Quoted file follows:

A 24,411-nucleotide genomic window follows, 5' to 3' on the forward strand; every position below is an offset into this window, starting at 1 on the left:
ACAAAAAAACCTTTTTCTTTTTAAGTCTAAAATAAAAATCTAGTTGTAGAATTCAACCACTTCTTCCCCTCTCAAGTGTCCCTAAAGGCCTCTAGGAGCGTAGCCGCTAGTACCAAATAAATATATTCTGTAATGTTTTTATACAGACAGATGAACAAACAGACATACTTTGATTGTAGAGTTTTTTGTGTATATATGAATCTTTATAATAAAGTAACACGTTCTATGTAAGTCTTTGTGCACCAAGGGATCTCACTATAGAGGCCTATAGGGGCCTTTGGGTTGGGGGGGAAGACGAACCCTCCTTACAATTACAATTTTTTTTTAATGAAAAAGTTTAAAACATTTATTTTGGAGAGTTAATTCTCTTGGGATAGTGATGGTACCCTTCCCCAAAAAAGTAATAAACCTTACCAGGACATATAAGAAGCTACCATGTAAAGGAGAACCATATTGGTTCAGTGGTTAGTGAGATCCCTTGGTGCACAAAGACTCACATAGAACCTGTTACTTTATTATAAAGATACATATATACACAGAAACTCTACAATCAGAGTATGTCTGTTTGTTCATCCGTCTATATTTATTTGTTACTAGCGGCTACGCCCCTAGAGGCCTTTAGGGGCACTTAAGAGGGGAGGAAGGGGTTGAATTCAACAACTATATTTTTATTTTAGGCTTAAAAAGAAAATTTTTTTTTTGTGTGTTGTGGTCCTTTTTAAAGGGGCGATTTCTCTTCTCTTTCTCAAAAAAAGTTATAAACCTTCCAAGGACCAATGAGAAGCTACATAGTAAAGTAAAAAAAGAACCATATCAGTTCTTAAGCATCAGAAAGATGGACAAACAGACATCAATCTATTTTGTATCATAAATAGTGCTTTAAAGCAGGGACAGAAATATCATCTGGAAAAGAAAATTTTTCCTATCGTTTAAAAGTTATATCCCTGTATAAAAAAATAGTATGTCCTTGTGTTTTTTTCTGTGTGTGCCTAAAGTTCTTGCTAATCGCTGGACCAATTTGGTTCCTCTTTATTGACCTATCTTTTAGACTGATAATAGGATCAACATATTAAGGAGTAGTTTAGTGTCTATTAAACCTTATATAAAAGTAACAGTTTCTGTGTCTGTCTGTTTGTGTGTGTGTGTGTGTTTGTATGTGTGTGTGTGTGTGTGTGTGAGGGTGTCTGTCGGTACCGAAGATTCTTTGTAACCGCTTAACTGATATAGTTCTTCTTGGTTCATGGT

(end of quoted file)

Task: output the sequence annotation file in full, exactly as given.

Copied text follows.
A 24,411-nucleotide genomic window follows, 5' to 3' on the forward strand; every position below is an offset into this window, starting at 1 on the left:
ACAAAAAAACCTTTTTCTTTTTAAGTCTAAAATAAAAATCTAGTTGTAGAATTCAACCACTTCTTCCCCTCTCAAGTGTCCCTAAAGGCCTCTAGGAGCGTAGCCGCTAGTACCAAATAAATATATTCTGTAATGTTTTTATACAGACAGATGAACAAACAGACATACTTTGATTGTAGAGTTTTTTGTGTATATATGAATCTTTATAATAAAGTAACACGTTCTATGTAAGTCTTTGTGCACCAAGGGATCTCACTATAGAGGCCTATAGGGGCCTTTGGGTTGGGGGGGAAGACGAACCCTCCTTACAATTACAATTTTTTTTTAATGAAAAAGTTTAAAACATTTATTTTGGAGAGTTAATTCTCTTGGGATAGTGATGGTACCCTTCCCCAAAAAAGTAATAAACCTTACCAGGACATATAAGAAGCTACCATGTAAAGGAGAACCATATTGGTTCAGTGGTTAGTGAGATCCCTTGGTGCACAAAGACTCACATAGAACCTGTTACTTTATTATAAAGATACATATATACACAGAAACTCTACAATCAGAGTATGTCTGTTTGTTCATCCGTCTATATTTATTTGTTACTAGCGGCTACGCCCCTAGAGGCCTTTAGGGGCACTTAAGAGGGGAGGAAGGGGTTGAATTCAACAACTATATTTTTATTTTAGGCTTAAAAAGAAAATTTTTTTTTTGTGTGTTGTGGTCCTTTTTAAAGGGGCGATTTCTCTTCTCTTTCTCAAAAAAAGTTATAAACCTTCCAAGGACCAATGAGAAGCTACATAGTAAAGTAAAAAAAGAACCATATCAGTTCTTAAGCATCAGAAAGATGGACAAACAGACATCAATCTATTTTGTATCATAAATAGTGCTTTAAAGCAGGGACAGAAATATCATCTGGAAAAGAAAATTTTTCCTATCGTTTAAAAGTTATATCCCTGTATAAAAAAATAGTATGTCCTTGTGTTTTTTTCTGTGTGTGCCTAAAGTTCTTGCTAATCGCTGGACCAATTTGGTTCCTCTTTATTGACCTATCTTTTAGACTGATAATAGGATCAACATATTAAGGAGTAGTTTAGTGTCTATTAAACCTTATATAAAAGTAACAGTTTCTGTGTCTGTCTGTTTGTGTGTGTGTGTGTGTTTGTATGTGTGTGTGTGTGTGTGTGTGAGGGTGTCTGTCGGTACCGAAGATTCTTTGTAACCGCTTAACTGATATAGTTCTTCTTGGTTCATGGT